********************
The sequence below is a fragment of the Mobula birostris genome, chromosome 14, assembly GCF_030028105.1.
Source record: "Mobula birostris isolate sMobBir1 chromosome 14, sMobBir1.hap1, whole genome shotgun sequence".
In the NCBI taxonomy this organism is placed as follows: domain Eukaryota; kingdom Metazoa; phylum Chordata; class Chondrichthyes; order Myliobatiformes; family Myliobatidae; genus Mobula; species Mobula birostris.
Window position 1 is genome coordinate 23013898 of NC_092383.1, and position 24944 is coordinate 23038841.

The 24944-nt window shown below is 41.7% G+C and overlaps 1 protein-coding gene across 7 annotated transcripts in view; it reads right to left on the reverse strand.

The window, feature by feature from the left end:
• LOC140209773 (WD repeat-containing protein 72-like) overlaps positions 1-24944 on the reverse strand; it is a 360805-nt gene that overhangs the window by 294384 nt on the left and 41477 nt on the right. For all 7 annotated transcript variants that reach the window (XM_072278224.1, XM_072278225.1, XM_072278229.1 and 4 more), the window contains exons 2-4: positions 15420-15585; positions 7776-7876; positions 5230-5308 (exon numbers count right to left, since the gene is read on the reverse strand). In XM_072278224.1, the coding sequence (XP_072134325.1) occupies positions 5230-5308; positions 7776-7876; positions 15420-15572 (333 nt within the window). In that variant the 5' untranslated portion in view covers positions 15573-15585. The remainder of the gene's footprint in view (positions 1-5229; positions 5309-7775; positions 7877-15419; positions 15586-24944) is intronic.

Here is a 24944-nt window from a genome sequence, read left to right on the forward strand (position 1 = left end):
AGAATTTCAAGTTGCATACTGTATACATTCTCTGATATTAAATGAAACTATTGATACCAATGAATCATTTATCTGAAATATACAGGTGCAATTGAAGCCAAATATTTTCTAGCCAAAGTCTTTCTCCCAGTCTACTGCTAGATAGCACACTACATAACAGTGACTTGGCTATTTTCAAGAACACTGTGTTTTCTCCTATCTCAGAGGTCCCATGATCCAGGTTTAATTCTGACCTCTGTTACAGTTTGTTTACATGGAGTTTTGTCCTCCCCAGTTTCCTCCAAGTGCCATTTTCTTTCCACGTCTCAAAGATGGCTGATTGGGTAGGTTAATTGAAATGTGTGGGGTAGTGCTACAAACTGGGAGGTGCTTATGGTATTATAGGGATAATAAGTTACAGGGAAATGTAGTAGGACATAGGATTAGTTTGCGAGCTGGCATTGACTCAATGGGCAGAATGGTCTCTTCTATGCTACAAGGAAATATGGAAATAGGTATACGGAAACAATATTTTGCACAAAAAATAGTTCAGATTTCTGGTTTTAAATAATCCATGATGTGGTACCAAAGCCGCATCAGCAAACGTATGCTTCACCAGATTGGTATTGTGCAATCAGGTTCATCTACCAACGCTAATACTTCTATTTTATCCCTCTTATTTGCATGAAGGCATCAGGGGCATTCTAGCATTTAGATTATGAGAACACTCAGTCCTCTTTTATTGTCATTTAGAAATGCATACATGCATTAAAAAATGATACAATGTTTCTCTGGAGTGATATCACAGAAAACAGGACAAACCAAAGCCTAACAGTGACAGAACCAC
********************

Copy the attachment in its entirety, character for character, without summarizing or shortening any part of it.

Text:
The sequence below is a fragment of the Mobula birostris genome, chromosome 14, assembly GCF_030028105.1.
Source record: "Mobula birostris isolate sMobBir1 chromosome 14, sMobBir1.hap1, whole genome shotgun sequence".
In the NCBI taxonomy this organism is placed as follows: domain Eukaryota; kingdom Metazoa; phylum Chordata; class Chondrichthyes; order Myliobatiformes; family Myliobatidae; genus Mobula; species Mobula birostris.
Window position 1 is genome coordinate 23013898 of NC_092383.1, and position 24944 is coordinate 23038841.

The 24944-nt window shown below is 41.7% G+C and overlaps 1 protein-coding gene across 7 annotated transcripts in view; it reads right to left on the reverse strand.

The window, feature by feature from the left end:
• LOC140209773 (WD repeat-containing protein 72-like) overlaps positions 1-24944 on the reverse strand; it is a 360805-nt gene that overhangs the window by 294384 nt on the left and 41477 nt on the right. For all 7 annotated transcript variants that reach the window (XM_072278224.1, XM_072278225.1, XM_072278229.1 and 4 more), the window contains exons 2-4: positions 15420-15585; positions 7776-7876; positions 5230-5308 (exon numbers count right to left, since the gene is read on the reverse strand). In XM_072278224.1, the coding sequence (XP_072134325.1) occupies positions 5230-5308; positions 7776-7876; positions 15420-15572 (333 nt within the window). In that variant the 5' untranslated portion in view covers positions 15573-15585. The remainder of the gene's footprint in view (positions 1-5229; positions 5309-7775; positions 7877-15419; positions 15586-24944) is intronic.

Here is a 24944-nt window from a genome sequence, read left to right on the forward strand (position 1 = left end):
AGAATTTCAAGTTGCATACTGTATACATTCTCTGATATTAAATGAAACTATTGATACCAATGAATCATTTATCTGAAATATACAGGTGCAATTGAAGCCAAATATTTTCTAGCCAAAGTCTTTCTCCCAGTCTACTGCTAGATAGCACACTACATAACAGTGACTTGGCTATTTTCAAGAACACTGTGTTTTCTCCTATCTCAGAGGTCCCATGATCCAGGTTTAATTCTGACCTCTGTTACAGTTTGTTTACATGGAGTTTTGTCCTCCCCAGTTTCCTCCAAGTGCCATTTTCTTTCCACGTCTCAAAGATGGCTGATTGGGTAGGTTAATTGAAATGTGTGGGGTAGTGCTACAAACTGGGAGGTGCTTATGGTATTATAGGGATAATAAGTTACAGGGAAATGTAGTAGGACATAGGATTAGTTTGCGAGCTGGCATTGACTCAATGGGCAGAATGGTCTCTTCTATGCTACAAGGAAATATGGAAATAGGTATACGGAAACAATATTTTGCACAAAAAATAGTTCAGATTTCTGGTTTTAAATAATCCATGATGTGGTACCAAAGCCGCATCAGCAAACGTATGCTTCACCAGATTGGTATTGTGCAATCAGGTTCATCTACCAACGCTAATACTTCTATTTTATCCCTCTTATTTGCATGAAGGCATCAGGGGCATTCTAGCATTTAGATTATGAGAACACTCAGTCCTCTTTTATTGTCATTTAGAAATGCATACATGCATTAAAAAATGATACAATGTTTCTCTGGAGTGATATCACAGAAAACAGGACAAACCAAAGCCTAACAGTGACAGAACCAC